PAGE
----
Now, in the days to come, we’re going to walk through more of what the Bible specifically says to nations—both in Bible times and nations today. But for today, I wonder if you would pause from what you’re doing and consider what it would look like for you to humble yourself. What would it look like for you to take a step of faith in recognizing that your life isn’t just about leaning on your own understanding and doing your own thing and forging your own way—and then bringing God in along with you when you choose? 

What would it look like to have the kind of life we were created to live when we bow before Christ and say, “You can have my will! You can have me”? And it might be that before we get into the details of what humble nations look like and how we might be an advocate for change in the nation that we live in, it might be that God wants to begin a work in you—in your heart—right now. 

Would say to Him, “Lord, I give you my pride—I give it up. Rather than standing against You, in opposition to You, trying to live out my own dreams and go my own direction, I just want to submit to Your leadership”?

I don’t know if that choice you would make would change your whole nation, but it would change you. It might change your family. And perhaps that change would make a ripple effect of change for the good all around you, whether or not anyone else repents.

I know I want to be on God’s side. Why don’t we take some time to pray and ask God specifically to search us. Ask God to humble us and take that first step toward Him . . . which might not be a bold step forward; it might be a step down to our knees.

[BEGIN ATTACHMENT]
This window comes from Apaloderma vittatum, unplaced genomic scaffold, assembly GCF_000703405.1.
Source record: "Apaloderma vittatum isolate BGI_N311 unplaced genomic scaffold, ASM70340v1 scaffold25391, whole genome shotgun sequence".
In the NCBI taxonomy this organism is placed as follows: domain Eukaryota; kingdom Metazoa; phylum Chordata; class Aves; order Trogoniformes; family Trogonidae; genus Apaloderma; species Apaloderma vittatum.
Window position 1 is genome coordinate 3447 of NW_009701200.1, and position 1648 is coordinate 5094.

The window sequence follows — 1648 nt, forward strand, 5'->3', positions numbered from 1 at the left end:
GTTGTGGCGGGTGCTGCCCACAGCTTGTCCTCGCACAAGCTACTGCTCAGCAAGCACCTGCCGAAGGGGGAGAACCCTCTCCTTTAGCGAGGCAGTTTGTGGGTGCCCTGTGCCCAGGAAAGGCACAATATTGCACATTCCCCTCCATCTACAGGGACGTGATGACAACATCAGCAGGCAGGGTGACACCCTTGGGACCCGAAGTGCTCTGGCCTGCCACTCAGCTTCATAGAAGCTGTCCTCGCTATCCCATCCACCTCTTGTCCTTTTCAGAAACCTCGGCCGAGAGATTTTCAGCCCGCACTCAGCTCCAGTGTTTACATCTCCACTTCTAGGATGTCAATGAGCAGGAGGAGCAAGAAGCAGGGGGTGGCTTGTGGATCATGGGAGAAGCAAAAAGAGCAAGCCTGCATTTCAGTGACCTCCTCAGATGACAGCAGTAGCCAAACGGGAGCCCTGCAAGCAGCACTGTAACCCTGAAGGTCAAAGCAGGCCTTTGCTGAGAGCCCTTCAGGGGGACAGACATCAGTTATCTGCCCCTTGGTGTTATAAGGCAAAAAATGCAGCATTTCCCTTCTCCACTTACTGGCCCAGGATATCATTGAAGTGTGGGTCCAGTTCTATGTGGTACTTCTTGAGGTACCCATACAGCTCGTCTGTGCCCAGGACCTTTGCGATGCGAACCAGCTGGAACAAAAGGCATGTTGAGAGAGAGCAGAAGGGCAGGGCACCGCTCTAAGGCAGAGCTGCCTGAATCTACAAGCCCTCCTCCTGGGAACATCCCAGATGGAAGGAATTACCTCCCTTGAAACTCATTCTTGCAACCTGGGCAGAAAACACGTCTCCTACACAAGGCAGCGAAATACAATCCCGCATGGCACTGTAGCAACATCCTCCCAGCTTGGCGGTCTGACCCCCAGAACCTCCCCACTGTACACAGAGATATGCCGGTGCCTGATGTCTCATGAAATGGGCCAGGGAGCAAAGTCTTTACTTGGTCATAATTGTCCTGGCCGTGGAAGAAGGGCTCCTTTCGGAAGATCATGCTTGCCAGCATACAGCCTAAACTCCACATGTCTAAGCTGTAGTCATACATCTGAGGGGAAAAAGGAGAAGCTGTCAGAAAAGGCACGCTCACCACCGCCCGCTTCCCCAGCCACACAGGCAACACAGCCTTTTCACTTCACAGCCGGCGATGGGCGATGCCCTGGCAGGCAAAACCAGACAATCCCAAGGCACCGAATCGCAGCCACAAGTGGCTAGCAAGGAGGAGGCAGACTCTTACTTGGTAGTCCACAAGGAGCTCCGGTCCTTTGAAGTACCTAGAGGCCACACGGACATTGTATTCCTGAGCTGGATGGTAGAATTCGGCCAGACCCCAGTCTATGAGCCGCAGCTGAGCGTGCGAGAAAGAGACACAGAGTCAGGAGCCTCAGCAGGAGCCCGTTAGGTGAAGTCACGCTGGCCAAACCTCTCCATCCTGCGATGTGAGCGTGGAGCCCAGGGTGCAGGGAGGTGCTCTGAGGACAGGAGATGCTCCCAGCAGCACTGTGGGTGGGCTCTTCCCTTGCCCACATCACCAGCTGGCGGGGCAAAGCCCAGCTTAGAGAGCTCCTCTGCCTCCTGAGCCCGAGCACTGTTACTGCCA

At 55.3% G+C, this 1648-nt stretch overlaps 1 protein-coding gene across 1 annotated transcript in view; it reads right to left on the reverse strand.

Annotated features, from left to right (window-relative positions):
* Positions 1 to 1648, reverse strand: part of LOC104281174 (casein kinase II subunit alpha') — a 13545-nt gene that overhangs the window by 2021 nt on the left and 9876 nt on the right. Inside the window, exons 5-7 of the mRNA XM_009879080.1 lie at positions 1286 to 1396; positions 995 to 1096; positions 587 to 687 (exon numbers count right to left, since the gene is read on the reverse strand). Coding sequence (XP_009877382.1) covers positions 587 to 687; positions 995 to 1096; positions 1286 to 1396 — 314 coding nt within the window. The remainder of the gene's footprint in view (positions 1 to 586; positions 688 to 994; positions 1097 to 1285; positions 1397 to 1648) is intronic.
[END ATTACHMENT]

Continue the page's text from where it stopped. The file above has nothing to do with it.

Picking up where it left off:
Lord, all through history, nations have thought themselves to be great. Some have exalted themselves against you and then fallen. In fact, many have. We’re no different than them. We have the same tendency to see success around us and think that it’s because of how great we were—or how great we are.

We have the same tendency to live life without reference to Your Word, to not give You the honor and respect that You’re due. For that, Lord, we want to repent. Of course, we want to bow before You and pray that a great work of humility would begin in our nation, but, Lord, that You would do a great work of humility in us first.

Search us, God. Know us. Know our innermost being. Help us to confess our pride and those parts of our lives that have been defined by pride—maybe for so long that we don’t even realize it. Help us to step into new life with you—trusting in You, leaning on Your understanding instead of our own.

Lord, we trust in that promise in James 4:6, that You give grace to the humble. We reach out to You today and ask for that grace. Thank You, Lord, for the mercy that You’ve extended to each one of us, personally.